Carbon capture creates new opportunities for ethanol, panelists say
Between a total of six interruptions by passionate protestors, panelists at the National Carbon Capture Conference in Des Moines, Iowa, Tuesday morning discussed how carbon capture and sequestration (CCS) pipelines have the potential to create new opportunities for the U.S. ethanol industry.
“Carbon sequestration represents a huge opportunity in scale for these plants to really drop their carbon intensity,” says Chris Bliley, vice president of regulatory affairs at Growth Energy.
Summit Carbon Solutions says CCS can reduce an ethanol plant's carbon intensity score by 30 points and has the potential to help plants reach net-zero emissions by the end of the decade.
Panelists discussed how lowering carbon intensity opens up new opportunities for the ethanol industry, such being used for sustainable aviation fuel (SAF) production.
Sustainable Aviation Fuel
“The aviation industry is not going to be running off of solar panels or batteries,” says Nick Noppinger, senior vice president of corporate development for Wolf Carbon Solutions. “It has to find another way to decarbonize and SAF...is the pathway.”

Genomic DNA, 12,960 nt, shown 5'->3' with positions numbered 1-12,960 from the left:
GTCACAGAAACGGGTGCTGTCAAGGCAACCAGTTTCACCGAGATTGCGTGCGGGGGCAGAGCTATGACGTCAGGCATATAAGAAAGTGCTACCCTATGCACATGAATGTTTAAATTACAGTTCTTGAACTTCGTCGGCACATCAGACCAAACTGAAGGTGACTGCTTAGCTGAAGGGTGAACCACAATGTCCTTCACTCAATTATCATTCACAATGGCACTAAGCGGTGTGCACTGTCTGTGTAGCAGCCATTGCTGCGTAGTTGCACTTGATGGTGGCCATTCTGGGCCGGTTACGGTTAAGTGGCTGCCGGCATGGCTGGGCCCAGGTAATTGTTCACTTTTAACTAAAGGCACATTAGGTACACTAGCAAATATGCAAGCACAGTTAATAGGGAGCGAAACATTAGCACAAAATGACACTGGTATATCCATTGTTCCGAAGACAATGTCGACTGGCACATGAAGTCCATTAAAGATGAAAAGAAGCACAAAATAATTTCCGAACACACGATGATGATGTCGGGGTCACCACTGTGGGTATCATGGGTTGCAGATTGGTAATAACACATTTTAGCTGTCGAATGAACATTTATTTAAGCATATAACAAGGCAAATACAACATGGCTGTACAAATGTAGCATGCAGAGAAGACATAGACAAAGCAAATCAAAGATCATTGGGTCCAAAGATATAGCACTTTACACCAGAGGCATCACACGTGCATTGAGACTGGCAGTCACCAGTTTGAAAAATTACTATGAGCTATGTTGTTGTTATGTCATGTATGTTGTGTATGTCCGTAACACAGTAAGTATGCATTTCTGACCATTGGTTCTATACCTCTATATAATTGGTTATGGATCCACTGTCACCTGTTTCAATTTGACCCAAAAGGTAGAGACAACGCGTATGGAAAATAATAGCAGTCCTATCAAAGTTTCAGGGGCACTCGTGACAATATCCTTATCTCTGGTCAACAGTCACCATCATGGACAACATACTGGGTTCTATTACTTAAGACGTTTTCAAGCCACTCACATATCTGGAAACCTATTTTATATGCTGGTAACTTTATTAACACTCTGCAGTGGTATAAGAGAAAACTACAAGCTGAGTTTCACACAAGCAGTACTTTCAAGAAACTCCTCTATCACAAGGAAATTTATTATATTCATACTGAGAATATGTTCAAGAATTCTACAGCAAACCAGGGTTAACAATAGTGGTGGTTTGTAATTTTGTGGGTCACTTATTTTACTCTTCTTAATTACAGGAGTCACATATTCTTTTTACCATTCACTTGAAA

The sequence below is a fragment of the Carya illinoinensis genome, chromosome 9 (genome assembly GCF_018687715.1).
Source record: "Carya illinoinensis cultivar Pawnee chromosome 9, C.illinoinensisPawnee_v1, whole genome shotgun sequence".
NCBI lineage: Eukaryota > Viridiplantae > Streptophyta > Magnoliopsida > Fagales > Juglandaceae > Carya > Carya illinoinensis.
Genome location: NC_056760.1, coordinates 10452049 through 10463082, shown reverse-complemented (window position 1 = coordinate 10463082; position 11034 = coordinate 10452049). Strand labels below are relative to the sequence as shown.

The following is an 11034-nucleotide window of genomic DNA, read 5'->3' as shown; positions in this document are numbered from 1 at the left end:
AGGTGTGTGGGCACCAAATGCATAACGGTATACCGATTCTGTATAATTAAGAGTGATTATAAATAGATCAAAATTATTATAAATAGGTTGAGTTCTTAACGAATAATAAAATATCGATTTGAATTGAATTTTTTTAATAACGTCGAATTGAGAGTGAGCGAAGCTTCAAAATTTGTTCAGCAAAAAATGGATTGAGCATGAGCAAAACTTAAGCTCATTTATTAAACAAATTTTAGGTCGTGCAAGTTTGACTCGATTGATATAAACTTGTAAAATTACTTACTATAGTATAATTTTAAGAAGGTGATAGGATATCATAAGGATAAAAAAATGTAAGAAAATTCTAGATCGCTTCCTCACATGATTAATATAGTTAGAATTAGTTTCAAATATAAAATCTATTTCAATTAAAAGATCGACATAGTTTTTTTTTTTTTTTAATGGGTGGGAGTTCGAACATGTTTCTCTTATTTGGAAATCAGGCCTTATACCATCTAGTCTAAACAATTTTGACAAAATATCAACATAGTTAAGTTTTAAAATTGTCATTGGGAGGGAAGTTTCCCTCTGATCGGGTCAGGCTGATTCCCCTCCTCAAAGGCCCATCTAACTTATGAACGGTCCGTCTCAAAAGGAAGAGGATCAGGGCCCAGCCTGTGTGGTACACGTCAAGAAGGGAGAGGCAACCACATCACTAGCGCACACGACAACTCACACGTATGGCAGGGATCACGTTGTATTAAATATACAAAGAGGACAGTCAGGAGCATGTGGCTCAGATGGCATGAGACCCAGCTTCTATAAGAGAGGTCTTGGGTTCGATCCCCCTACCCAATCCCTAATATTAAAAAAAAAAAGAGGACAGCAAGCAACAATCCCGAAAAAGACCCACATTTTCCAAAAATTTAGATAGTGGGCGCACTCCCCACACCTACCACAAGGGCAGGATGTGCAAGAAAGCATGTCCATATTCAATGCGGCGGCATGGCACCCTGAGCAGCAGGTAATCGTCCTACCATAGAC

Noppinger says ethanol needs CCS to lower its carbon intensity enough to be used in SAF production.
“That's what the consumer is demanding,” he says. “That's also what maximizes the credits and incentives to make it economic and competitive with jet fuel.”
A Sustainable Cycle
Elizabeth Burns-Thompson, vice president of government and public affairs at Navigator CO2, says the opportunities don't stop at the ethanol plant. By including fertilizer plants on the CCS pipeline, not only does the carbon intensity of the fertilizer go down, but so does the carbon intensity of the grain produced with the fertilizer and the ethanol produced with the grain.
She also says in the future there is potential for carbon captured at ethanol plants to be used to produce plastics and other products made with petroleum today.
Talking About The Why
She wrapped up her comments on the panel emphasizing the importance of talking about “the why.”
“You really do need to start with the why because as we’ve seen, this is an emotional issue,” she says referring to the many interruptions throughout the panel by protestors shouting and chanting opposition to CCS pipelines. Concerns about safety, eminent domain, and water and air quality were raised.
So, what is the why?
“We’ve fueled innovation for decades and this allows the Corn Belt to continue to fuel innovation into future,” Burns-Thompson says.